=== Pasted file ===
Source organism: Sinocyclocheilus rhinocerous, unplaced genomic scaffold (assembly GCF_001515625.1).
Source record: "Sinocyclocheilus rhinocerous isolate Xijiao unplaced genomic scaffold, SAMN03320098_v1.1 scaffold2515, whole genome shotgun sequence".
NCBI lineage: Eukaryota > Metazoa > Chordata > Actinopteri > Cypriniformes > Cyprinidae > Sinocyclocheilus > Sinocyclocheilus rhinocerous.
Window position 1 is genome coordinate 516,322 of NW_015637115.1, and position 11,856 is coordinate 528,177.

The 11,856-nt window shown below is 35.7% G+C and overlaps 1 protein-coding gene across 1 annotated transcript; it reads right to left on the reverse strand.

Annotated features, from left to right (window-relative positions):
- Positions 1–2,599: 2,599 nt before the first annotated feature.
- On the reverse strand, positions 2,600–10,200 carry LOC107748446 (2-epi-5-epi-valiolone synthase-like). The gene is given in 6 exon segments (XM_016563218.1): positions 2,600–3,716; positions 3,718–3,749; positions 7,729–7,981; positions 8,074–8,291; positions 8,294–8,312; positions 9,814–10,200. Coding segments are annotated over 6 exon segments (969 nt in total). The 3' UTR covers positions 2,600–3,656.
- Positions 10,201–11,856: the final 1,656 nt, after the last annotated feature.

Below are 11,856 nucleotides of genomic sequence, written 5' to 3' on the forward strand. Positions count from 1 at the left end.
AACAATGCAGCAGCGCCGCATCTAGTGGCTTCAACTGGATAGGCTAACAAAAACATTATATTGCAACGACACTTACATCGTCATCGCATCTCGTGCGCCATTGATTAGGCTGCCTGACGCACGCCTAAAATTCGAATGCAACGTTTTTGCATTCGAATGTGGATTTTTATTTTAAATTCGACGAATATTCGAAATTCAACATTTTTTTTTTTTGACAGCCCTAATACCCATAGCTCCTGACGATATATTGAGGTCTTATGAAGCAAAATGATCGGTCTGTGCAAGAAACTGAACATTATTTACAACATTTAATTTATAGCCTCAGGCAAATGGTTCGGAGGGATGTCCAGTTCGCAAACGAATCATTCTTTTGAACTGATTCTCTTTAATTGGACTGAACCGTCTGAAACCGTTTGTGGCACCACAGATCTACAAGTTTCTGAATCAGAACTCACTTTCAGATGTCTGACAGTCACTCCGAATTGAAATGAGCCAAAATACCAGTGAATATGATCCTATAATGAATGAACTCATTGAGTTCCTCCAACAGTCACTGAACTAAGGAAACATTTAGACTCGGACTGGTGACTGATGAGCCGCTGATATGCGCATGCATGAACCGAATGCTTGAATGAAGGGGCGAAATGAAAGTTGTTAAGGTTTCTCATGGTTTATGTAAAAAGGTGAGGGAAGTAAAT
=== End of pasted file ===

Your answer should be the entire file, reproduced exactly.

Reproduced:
Source organism: Sinocyclocheilus rhinocerous, unplaced genomic scaffold (assembly GCF_001515625.1).
Source record: "Sinocyclocheilus rhinocerous isolate Xijiao unplaced genomic scaffold, SAMN03320098_v1.1 scaffold2515, whole genome shotgun sequence".
NCBI lineage: Eukaryota > Metazoa > Chordata > Actinopteri > Cypriniformes > Cyprinidae > Sinocyclocheilus > Sinocyclocheilus rhinocerous.
Window position 1 is genome coordinate 516,322 of NW_015637115.1, and position 11,856 is coordinate 528,177.

The 11,856-nt window shown below is 35.7% G+C and overlaps 1 protein-coding gene across 1 annotated transcript; it reads right to left on the reverse strand.

Annotated features, from left to right (window-relative positions):
- Positions 1–2,599: 2,599 nt before the first annotated feature.
- On the reverse strand, positions 2,600–10,200 carry LOC107748446 (2-epi-5-epi-valiolone synthase-like). The gene is given in 6 exon segments (XM_016563218.1): positions 2,600–3,716; positions 3,718–3,749; positions 7,729–7,981; positions 8,074–8,291; positions 8,294–8,312; positions 9,814–10,200. Coding segments are annotated over 6 exon segments (969 nt in total). The 3' UTR covers positions 2,600–3,656.
- Positions 10,201–11,856: the final 1,656 nt, after the last annotated feature.

Below are 11,856 nucleotides of genomic sequence, written 5' to 3' on the forward strand. Positions count from 1 at the left end.
AACAATGCAGCAGCGCCGCATCTAGTGGCTTCAACTGGATAGGCTAACAAAAACATTATATTGCAACGACACTTACATCGTCATCGCATCTCGTGCGCCATTGATTAGGCTGCCTGACGCACGCCTAAAATTCGAATGCAACGTTTTTGCATTCGAATGTGGATTTTTATTTTAAATTCGACGAATATTCGAAATTCAACATTTTTTTTTTTTGACAGCCCTAATACCCATAGCTCCTGACGATATATTGAGGTCTTATGAAGCAAAATGATCGGTCTGTGCAAGAAACTGAACATTATTTACAACATTTAATTTATAGCCTCAGGCAAATGGTTCGGAGGGATGTCCAGTTCGCAAACGAATCATTCTTTTGAACTGATTCTCTTTAATTGGACTGAACCGTCTGAAACCGTTTGTGGCACCACAGATCTACAAGTTTCTGAATCAGAACTCACTTTCAGATGTCTGACAGTCACTCCGAATTGAAATGAGCCAAAATACCAGTGAATATGATCCTATAATGAATGAACTCATTGAGTTCCTCCAACAGTCACTGAACTAAGGAAACATTTAGACTCGGACTGGTGACTGATGAGCCGCTGATATGCGCATGCATGAACCGAATGCTTGAATGAAGGGGCGAAATGAAAGTTGTTAAGGTTTCTCATGGTTTATGTAAAAAGGTGAGGGAAGTAAAT